Howard Gould (Neighbor Law Expert, Finestone & Richter) gives expert video advice on: How do I know whether my neighbor's noise is breaking the law?; Is there anything I can do about a barking dog?; What can I do to stop my neighbor's noise? and more...
Is there anything I can do about a barking dog?
Generally, the best animal sources of protein are wild fish and the eggs of free-range hens. That means hens that are not in a coop where their immune systems tend to be compromised, hens that have not been treated with antibiotics, hens that are able to run around the barnyard, preferably chased by a rooster. If we're looking at plant sources of protein, then beans and legumes and seeds and nuts and to a certain extent, whole grains. One of our best whole grain is quinoa, a South American grain that has all eight essential amino acids, or the building blocks of proteins. When you eat nuts, make sure that they are not roasted, toasted or salted. It's very important that we eat raw nuts and that we store them in our refrigerator, because nuts are high in fats, and fats denature very quickly when exposed to air and heat and light. They become lipid peroxides, or free radicals, which are dangerous compounds that damage the DNA of all the cells in our body and tend to produce premature aging, cancer, cardiovascular disease, Parkinson's disease and Alzheimer's disease.
How loud is too loud, legally?
It depends on where you live as to how loud you can go. Some places will have a specific noise level, a decibel level that is recognized as the maximum that you can reach. Other places may be just a standard of reasonableness. So you're going to have to look at the law in the community where you live. Again, you're going to want to enlist other people if you can as witnesses, because that's going to be the best evidence. If you have more than one person who says this was really louder than we should have to suffer, you're more likely to succeed,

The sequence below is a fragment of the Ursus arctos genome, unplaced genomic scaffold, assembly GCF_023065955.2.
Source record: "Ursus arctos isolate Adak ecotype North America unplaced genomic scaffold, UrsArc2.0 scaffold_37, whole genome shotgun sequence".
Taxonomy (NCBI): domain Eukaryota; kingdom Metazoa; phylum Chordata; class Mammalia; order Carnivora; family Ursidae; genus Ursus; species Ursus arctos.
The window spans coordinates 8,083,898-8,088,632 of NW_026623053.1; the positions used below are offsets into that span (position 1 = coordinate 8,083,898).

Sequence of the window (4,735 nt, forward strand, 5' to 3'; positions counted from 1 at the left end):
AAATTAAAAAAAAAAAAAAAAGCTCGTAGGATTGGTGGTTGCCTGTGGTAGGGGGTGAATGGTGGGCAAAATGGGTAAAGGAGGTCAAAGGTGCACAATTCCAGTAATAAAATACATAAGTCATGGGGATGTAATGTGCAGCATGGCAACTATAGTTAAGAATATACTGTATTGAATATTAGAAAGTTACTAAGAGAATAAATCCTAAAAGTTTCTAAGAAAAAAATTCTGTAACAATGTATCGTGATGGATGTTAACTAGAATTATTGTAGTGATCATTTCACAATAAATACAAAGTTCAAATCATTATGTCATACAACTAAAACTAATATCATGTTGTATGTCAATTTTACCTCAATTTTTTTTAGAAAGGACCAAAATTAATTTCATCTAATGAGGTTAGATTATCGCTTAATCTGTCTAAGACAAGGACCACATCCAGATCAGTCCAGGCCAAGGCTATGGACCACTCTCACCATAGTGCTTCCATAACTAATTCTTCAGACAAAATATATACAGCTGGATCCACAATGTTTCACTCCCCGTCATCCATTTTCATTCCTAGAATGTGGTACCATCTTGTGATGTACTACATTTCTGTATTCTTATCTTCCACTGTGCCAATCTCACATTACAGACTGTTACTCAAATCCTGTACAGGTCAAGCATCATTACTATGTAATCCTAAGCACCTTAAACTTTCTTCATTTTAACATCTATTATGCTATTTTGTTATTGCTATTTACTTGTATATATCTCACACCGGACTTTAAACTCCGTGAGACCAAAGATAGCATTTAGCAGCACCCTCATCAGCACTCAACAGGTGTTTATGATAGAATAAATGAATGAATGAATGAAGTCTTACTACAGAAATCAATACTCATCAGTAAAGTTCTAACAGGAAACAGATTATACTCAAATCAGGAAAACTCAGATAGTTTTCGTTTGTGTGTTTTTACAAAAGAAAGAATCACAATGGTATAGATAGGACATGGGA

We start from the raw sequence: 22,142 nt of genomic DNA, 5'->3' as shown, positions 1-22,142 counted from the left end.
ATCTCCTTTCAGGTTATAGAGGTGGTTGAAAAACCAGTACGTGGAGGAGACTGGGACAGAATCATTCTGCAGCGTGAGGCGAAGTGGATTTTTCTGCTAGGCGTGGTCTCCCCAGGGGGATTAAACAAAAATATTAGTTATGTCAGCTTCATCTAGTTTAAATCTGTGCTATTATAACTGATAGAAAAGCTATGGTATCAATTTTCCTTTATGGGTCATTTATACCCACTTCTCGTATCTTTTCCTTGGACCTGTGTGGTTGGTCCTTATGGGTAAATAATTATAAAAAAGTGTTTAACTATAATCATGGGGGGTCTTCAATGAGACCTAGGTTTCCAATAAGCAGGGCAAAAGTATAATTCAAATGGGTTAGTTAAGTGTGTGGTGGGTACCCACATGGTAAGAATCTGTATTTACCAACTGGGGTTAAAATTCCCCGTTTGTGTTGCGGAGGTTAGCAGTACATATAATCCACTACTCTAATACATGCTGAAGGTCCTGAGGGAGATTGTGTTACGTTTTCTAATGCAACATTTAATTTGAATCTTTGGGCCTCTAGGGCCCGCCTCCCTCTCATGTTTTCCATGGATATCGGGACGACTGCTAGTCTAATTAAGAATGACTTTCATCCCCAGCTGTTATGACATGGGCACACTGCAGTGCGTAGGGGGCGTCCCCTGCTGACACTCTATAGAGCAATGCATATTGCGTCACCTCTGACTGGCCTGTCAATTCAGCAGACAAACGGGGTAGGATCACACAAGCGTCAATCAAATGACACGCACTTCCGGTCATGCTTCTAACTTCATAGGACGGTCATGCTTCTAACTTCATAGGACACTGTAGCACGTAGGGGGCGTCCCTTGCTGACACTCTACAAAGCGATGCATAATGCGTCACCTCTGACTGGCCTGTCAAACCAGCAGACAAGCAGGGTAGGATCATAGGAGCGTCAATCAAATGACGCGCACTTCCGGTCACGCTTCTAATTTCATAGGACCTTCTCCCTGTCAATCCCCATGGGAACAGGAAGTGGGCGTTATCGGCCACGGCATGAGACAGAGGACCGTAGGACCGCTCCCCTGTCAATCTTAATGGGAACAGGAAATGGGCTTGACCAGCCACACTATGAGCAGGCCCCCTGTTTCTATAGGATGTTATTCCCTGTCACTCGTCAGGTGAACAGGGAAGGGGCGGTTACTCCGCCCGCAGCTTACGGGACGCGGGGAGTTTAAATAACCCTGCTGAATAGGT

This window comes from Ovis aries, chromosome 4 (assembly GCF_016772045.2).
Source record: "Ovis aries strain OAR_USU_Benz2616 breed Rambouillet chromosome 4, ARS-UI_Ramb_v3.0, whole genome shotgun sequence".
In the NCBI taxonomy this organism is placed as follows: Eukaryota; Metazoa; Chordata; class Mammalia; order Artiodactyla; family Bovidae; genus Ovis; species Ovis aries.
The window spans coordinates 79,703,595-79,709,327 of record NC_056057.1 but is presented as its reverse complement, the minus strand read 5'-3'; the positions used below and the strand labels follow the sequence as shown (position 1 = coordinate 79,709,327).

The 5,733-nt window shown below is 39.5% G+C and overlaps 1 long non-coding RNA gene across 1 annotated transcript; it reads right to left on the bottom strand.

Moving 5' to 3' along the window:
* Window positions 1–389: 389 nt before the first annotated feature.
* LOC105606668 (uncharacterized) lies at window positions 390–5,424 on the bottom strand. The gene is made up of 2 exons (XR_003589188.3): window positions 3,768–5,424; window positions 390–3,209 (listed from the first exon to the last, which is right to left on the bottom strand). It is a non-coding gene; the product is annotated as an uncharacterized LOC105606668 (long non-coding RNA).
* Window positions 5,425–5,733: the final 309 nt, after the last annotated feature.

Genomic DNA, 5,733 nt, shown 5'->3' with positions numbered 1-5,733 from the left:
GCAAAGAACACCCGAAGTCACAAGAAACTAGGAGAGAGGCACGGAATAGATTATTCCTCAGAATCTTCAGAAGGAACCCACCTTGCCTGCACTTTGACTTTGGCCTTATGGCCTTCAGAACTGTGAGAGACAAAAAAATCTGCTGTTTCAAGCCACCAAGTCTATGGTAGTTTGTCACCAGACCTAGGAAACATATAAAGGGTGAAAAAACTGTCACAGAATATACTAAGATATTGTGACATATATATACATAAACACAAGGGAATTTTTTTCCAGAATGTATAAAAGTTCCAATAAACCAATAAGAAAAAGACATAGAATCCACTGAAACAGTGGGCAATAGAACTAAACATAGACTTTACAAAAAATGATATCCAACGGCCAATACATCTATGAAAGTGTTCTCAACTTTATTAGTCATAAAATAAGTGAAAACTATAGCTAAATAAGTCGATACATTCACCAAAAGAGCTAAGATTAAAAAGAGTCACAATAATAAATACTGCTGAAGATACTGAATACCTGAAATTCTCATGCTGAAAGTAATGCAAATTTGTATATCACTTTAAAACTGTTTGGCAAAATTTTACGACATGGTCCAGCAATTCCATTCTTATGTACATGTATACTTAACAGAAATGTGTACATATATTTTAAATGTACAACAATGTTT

When is excessive noise allowed?
I think the key word there is excessive. It sort of assumes that the noise is too loud. We really in general run by reasonable standards in many areas of the law. If you have emergencies, for example, no one is going to complain that the siren on an ambulance or a fire truck is too loud because it has a purpose for being that loud. You have to look at the circumstances and what's reasonable under the circumstances in terms of what the noise is. If there's some construction that's going on and they have to jackhammer to do that construction, then even though it's a very loud noise and maybe you can't bear to be in your house, your neighbor may have a right to conduct that during regular construction hours in so long as what they're doing is really construction and not doing it simply to annoy their neighbor.
What can I do to stop my neighbor's noise?
The first step in any neighbor dispute is communicating to the neighbor in the best fashion that you can determine, talk to them. You're going to communicate with them first about their noise problem, and if you can't deal with it in that way, it may be that you're going to call the police and inquire as to how they can help you in your particular circumstance. For example, we are all certainly familiar with situations where there is a loud party next door and it's two in the morning, and the police will come and ask them to quiet down or, depending on what their local laws allow, even end the party. So sometimes you can enlist the police to assist you with particular noise issues like that. On the other hand, if it's a neighbor who is directing noise at you with loud speakers, playing their music loud, doing it on a regular and frequent basis, it may be that you're going to end up going to court, either youself or hiring a lawyer. In fact, I have handled cases like those, one in particular where a neighbor was purposefully directing loud noises and music at his neighbors on a regular basis, and it unfortunatley turned into a long, drawn-out case because the court can give damages and the court can issue an injunction, but enforcing the injunction is not always easy because the only real remedy that you have with that injunction is to put somebody in jail, and judges are hesitant to do that in a neighbor versus neighbor dispute over noise.
What if my neighbor doesn't stop violating the noise laws?
I would certainly call the police if normal types of communication aren't solving the problem. Hopefully the police will get the problem solved. If the police can't get the problem solved then you may well need to go to a civil court, file a lawsuit, get an injunction and also seek damages against the neighbor. You just don't know how far you're going to have to take that to get him to stop the problem. I know of one case where I was involved and I know other lawyers have been involved; this started, it must have been 10 years ago, and I've heard recently that they are still having a problem with this neighbor and the noise that he's causing them.